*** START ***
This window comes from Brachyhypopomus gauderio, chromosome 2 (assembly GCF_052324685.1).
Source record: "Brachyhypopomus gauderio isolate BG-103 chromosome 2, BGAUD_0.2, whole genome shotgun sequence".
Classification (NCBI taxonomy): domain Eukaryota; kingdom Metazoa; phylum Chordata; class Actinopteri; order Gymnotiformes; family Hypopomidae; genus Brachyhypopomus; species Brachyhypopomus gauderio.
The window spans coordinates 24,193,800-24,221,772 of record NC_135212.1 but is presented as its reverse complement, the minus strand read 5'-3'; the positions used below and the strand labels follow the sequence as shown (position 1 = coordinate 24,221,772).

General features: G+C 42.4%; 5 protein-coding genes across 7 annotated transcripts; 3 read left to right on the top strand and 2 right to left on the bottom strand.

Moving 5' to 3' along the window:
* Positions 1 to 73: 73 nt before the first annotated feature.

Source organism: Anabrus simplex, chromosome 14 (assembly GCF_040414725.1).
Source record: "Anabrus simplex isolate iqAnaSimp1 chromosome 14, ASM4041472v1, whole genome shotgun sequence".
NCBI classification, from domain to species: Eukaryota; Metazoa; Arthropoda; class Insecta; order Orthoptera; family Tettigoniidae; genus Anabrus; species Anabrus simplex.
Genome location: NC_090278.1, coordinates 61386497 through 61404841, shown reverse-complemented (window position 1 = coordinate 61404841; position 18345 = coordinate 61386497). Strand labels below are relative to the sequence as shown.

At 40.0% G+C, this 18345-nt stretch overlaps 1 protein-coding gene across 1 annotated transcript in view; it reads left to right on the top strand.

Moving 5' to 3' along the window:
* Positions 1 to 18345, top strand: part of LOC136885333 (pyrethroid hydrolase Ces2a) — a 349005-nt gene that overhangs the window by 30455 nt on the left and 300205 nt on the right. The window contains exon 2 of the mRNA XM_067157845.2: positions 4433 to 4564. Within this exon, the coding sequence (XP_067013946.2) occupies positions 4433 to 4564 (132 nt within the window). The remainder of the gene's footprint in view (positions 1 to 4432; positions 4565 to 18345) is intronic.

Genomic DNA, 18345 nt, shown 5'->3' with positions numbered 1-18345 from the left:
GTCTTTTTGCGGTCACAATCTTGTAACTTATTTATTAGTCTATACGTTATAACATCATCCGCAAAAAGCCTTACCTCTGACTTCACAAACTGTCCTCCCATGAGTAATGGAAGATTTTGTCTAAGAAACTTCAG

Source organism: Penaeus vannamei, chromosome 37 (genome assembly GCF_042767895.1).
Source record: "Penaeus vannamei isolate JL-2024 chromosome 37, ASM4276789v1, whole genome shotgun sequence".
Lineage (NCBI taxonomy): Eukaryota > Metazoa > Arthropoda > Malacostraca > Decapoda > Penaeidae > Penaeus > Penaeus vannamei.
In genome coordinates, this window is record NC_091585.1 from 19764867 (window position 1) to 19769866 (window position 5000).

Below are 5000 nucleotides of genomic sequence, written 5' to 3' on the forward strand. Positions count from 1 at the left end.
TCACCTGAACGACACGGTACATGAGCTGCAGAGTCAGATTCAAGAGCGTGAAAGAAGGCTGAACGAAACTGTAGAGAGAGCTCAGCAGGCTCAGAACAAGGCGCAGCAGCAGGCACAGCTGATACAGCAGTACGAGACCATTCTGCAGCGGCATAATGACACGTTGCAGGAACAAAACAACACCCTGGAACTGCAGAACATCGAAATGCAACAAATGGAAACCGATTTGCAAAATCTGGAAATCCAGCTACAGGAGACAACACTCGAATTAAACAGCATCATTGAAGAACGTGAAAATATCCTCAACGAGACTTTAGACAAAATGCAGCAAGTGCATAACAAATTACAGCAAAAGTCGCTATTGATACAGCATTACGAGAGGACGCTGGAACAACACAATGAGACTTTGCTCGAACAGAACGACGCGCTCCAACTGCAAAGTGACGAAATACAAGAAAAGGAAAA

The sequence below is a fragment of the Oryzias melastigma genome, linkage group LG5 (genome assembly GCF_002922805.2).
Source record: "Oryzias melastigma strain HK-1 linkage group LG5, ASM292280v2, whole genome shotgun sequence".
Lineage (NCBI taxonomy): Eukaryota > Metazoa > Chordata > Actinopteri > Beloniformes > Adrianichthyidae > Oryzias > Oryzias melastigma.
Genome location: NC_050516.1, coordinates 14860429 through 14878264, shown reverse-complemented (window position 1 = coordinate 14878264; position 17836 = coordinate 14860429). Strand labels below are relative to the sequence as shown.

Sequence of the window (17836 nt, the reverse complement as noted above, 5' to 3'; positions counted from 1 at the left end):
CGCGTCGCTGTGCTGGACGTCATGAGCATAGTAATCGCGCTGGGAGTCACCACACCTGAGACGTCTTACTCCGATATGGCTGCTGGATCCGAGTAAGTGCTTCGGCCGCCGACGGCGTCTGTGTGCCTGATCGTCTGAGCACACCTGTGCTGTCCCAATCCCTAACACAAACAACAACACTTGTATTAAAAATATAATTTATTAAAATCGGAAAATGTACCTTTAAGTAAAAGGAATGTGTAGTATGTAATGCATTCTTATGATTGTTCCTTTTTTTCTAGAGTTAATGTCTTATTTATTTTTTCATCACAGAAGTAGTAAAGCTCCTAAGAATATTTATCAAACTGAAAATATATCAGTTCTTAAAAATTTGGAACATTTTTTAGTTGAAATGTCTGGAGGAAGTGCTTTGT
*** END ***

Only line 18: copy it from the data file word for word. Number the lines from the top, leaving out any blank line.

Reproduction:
Source record: "Penaeus vannamei isolate JL-2024 chromosome 37, ASM4276789v1, whole genome shotgun sequence".